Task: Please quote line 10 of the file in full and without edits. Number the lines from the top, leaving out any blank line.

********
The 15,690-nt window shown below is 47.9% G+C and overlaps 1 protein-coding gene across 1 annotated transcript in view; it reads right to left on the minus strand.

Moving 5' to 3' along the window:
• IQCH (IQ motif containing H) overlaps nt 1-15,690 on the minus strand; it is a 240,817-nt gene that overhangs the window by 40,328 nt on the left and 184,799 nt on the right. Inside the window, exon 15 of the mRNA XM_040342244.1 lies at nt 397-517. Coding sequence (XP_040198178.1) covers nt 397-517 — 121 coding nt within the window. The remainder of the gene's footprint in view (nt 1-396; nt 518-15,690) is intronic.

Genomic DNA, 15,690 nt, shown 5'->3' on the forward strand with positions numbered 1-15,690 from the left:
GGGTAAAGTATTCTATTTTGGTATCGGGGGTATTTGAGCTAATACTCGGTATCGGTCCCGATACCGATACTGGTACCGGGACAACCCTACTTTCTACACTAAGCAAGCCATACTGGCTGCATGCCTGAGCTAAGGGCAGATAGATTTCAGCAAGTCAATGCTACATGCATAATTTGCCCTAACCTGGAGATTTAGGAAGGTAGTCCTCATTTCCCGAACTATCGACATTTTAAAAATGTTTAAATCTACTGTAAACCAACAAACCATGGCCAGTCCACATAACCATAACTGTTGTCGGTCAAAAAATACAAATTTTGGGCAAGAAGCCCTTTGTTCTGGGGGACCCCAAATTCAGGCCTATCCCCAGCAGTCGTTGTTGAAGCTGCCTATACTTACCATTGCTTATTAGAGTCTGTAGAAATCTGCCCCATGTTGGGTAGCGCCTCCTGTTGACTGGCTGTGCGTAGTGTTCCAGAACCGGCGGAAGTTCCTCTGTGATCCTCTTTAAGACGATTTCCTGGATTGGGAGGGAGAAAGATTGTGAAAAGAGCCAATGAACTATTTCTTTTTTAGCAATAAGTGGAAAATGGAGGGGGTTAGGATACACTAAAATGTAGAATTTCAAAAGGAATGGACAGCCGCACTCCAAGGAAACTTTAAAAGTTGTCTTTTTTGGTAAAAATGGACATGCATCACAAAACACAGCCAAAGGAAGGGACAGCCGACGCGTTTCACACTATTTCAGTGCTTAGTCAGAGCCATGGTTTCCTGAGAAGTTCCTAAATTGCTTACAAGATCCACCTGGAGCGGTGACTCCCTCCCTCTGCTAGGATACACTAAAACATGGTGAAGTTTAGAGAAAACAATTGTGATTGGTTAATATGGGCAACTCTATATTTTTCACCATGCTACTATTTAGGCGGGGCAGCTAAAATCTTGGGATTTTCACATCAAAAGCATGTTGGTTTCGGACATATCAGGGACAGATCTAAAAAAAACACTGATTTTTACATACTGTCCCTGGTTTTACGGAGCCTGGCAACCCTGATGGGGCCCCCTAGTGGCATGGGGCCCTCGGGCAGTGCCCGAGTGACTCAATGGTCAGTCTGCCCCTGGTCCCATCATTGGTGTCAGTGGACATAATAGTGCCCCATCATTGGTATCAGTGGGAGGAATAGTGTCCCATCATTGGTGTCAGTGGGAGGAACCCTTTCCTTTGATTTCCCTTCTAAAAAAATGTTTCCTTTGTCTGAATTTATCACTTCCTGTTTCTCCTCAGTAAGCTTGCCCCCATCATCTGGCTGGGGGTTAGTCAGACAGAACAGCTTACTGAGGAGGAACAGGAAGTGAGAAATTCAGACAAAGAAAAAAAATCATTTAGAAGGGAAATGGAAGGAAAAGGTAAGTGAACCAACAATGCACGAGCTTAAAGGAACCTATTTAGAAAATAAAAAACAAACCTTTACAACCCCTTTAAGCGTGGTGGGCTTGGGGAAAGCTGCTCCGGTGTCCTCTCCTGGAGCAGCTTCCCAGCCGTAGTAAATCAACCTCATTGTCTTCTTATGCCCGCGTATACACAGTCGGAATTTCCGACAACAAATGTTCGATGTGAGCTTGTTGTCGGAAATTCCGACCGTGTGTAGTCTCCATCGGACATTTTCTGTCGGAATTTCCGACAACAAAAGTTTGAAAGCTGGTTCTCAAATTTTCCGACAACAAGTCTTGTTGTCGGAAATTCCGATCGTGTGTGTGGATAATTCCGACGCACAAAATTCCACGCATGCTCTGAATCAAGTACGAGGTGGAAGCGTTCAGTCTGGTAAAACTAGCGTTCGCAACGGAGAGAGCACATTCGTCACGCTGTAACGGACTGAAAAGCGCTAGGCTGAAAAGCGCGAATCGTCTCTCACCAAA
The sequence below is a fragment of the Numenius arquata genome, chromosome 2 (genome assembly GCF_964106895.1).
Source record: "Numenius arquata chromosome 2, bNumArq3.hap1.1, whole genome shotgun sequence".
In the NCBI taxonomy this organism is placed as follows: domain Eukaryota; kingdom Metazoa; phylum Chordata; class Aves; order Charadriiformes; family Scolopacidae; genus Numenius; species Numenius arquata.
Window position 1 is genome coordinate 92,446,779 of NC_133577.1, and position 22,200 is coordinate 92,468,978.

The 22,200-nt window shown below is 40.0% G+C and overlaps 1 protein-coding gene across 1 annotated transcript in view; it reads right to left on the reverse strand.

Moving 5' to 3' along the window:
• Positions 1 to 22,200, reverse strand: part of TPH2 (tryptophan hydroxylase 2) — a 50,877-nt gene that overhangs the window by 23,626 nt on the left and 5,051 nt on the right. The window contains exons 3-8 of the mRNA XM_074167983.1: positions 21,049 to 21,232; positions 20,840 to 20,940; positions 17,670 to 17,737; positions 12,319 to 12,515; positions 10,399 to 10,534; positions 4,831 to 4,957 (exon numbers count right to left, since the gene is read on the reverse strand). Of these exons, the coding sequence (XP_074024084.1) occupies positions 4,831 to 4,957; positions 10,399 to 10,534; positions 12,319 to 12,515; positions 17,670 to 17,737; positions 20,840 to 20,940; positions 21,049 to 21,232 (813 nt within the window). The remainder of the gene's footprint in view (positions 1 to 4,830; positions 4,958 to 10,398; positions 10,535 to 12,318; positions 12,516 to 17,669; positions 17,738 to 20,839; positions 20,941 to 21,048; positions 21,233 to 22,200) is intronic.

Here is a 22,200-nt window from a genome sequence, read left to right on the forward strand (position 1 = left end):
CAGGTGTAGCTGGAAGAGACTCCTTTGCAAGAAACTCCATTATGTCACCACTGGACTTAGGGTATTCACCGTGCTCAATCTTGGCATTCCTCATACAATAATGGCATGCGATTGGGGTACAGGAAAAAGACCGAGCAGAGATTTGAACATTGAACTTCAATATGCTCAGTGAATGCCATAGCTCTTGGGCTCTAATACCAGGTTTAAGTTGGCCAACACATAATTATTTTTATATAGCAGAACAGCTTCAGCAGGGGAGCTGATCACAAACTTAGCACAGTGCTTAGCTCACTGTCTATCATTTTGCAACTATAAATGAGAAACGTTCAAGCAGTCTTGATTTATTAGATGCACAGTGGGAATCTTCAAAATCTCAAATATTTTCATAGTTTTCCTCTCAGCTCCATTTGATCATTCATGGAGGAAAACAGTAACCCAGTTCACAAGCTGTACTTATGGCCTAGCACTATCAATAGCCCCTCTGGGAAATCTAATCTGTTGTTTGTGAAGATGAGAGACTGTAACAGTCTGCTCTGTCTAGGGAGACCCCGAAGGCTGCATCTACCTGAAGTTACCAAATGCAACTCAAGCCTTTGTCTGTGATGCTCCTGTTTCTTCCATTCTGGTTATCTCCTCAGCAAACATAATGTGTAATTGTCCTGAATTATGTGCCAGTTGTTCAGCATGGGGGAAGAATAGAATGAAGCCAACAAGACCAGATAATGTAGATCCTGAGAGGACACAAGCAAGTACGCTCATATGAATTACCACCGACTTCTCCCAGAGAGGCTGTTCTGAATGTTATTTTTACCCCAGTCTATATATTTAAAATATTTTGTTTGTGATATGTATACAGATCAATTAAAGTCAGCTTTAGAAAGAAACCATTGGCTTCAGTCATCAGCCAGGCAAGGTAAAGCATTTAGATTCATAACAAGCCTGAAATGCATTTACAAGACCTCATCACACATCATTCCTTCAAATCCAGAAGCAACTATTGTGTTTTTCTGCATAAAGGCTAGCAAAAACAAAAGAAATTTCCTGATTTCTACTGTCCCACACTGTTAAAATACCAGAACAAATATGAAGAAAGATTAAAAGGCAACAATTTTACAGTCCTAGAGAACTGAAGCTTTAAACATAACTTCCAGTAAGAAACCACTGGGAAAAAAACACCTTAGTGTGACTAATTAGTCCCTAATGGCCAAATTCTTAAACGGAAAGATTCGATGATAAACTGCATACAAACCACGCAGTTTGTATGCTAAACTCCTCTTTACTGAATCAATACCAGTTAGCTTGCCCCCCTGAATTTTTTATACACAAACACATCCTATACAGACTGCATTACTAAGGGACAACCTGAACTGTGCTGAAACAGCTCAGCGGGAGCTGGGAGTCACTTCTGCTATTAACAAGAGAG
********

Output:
The 22,200-nt window shown below is 40.0% G+C and overlaps 1 protein-coding gene across 1 annotated transcript in view; it reads right to left on the reverse strand.